Importance of IBMs New Storage Wares

 
 
By Darryl K. Taft  |  Posted 2010-04-23 Email Print this article Print
 
 
 
 
 
 
 


 

Why are the new products you announced this week important?

The new products are part of IBM's overall strategy to release a range of new workload-optimized systems in 2010. The new storage products are designed to reduce the cost and complexity of storing vast amounts of data while making it easier for clients to apply analytics and gain insight from the data. This is what clients want-they are looking for storage technology that will improve efficiency and reduce costs, increase capacity and intelligently place the data where it can perform the best for workloads like real-time analytics, database or transaction processing.

We announced this industry-first capability in IBM's DS8700 disk storage system. Working again with IBM Research, we created a set of algorithms that perform this intelligent placement of data in an easy and very economical approach. We call this IBM's System Storage Easy Tier feature. Easy Tier learns about a client's application data patterns over a short period of time and then begins to place the "hot" data on the fastest storage and the "cold" data on the slower and less expensive storage. It continuously learns, intelligently placing data as the application data patterns change over time. All this is done automatically, and we have proven it can increase throughput by 300 percent. Let's say it's approaching end of month and a client needs ready access to purchasing trends to feed the business analytics, with many organizations accessing and updating the same data-this "hot" data would be placed in the fastest storage devices to maximize responsiveness and performance. Similarly, let's say that a file hasn't been touched in months but is still needed to meet government regulations such as HIPAA-this "cold" data would get placed on slower, more economical storage and then could ultimately be placed out on tape for the best long-term economical archival solution.

Along these lines, we also announced new solutions for storing unstructured retention data. One of them, the LTO Ultrium format, is an open tape storage technology that can help dramatically lower energy consumption and reduce storage media costs up to 10 times. The other, the IBM Long Term File System, provides a simpler way to provide file system access to the very large data archives created by unstructured data. The Long Term File System is especially well-suited for the growing storage needs of industries that generate digital media such as media and entertainment, medical, and digital surveillance. We also announced we're adding a "many-to-one" replication feature to our ProtecTIER deduplication technology that allows multiple data centers or remote offices to replicate backup data to a central location.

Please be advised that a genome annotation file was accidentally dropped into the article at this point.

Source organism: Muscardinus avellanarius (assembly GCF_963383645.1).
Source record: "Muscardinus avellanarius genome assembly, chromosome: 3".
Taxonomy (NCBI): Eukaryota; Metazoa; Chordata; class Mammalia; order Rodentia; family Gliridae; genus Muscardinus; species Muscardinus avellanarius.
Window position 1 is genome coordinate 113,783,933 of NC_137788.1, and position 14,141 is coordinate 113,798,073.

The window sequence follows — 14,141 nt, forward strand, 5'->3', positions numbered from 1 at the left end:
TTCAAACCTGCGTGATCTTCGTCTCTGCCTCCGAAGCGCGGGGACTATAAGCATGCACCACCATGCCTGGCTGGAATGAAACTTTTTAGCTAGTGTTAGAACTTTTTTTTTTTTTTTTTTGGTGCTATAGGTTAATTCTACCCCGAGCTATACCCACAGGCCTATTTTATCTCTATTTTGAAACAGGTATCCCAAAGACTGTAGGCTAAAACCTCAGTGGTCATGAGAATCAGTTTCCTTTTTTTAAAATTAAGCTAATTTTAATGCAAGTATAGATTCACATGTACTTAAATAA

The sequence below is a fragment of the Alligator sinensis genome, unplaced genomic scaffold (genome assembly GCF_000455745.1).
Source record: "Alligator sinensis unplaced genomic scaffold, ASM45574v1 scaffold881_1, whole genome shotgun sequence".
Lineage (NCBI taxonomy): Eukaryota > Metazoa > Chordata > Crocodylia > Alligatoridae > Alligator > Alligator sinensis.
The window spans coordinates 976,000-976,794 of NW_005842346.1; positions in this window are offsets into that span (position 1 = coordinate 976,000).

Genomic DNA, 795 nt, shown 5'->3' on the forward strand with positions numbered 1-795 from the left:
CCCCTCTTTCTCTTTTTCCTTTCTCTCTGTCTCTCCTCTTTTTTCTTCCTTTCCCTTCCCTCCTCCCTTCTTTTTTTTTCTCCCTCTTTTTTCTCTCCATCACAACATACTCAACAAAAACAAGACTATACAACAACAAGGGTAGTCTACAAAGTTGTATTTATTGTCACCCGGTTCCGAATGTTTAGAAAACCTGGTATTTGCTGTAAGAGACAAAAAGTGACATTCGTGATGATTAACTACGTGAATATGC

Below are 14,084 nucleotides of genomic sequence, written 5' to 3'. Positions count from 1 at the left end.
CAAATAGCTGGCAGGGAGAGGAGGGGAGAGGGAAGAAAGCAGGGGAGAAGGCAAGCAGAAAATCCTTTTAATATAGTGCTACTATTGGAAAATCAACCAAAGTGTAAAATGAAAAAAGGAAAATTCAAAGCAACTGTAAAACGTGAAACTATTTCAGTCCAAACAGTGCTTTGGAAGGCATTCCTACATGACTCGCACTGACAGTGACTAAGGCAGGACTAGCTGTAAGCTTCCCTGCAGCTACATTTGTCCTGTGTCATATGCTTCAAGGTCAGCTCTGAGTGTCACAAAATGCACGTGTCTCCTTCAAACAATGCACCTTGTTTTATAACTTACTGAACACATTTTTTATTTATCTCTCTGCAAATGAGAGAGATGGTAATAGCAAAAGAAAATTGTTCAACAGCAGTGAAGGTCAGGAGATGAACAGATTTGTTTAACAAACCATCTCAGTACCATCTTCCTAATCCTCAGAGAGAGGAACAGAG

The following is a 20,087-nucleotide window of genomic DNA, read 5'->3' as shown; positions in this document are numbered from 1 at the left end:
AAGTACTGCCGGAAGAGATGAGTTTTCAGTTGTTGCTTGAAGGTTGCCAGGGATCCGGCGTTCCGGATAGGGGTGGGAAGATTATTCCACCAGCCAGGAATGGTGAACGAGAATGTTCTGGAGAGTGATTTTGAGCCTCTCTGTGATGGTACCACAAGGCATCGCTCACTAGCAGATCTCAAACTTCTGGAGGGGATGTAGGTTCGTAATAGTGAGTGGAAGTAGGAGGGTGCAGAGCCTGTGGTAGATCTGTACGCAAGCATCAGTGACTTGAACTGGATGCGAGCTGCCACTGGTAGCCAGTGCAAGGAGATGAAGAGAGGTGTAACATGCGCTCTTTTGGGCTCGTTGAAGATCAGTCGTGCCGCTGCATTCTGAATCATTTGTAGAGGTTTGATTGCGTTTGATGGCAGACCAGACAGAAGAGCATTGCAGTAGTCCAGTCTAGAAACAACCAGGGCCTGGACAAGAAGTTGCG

Finally, we introduced our latest XIV Storage System, doubling the storage capacity of the system while continuing to dramatically lower clients' operational costs through improvements in energy efficiency. 

These innovative products are rooted in IBM's ability to help clients maneuver through the life cycle of data management, focused in three areas: efficiency, data growth and delivering competitive advantages to our clients

What are some examples of how your clients are using IBM storage?

The University of Heidelberg is using our SoNAS (Scale Out Network Attached Storage) to support their BioQuant research center, which is dedicated to modeling the extreme complexity of life and is expected to generate up to 12 petabytes of data and more than 500 million files. Thought Equity Motion makes news, sports, entertainment and creative footage accessible to content producers and digital channels. It beta tested the IBM Long Term File System and found that it could lower the company's storage costs significantly. Fox Chase Cancer Center in Philadelphia was generating a terabyte of new data per month, backing up the same data repeatedly and generating an exponential number of copies of the same things. They implemented IBM deduplication technology and slashed their physical storage by 90 percent. Welch's is using XIV to better forecast expected sales of its grape juices and jellies while lowering storage costs. Welch's is a well-known brand, but it's actually a small company owned by family farmers, so it's essential to keep technology costs down.

How do you leverage the rest of IBM?

It all starts with leveraging IBM's Research capabilities to create real breakthroughs in the storage industry; next we leverage IBM's Systems and Software stacks through solution integration and optimization with a focus on delivering offerings that are targeted at client's workload challenges; and finally we leverage IBM's Global Technology Services to provide clients with the right service based offerings to help them implement, manage and monitor their IBM storage whether it be as part of their own infrastructure, managed by IBM or in the cloud. Of course, IBM is always ready to help clients finance their acquisition of storage as well through our Global Financing capabilities. So I'd say that IBM has truly integrated itself for client's benefit, enabling them to decide how they want to consume hardware plus software plus services.  




 
 
 
 
Darryl K. Taft covers the development tools and developer-related issues beat from his office in Baltimore. He has more than 10 years of experience in the business and is always looking for the next scoop. Taft is a member of the Association for Computing Machinery (ACM) and was named 'one of the most active middleware reporters in the world' by The Middleware Co. He also has his own card in the 'Who's Who in Enterprise Java' deck.
 
 
 
 
 
 
 

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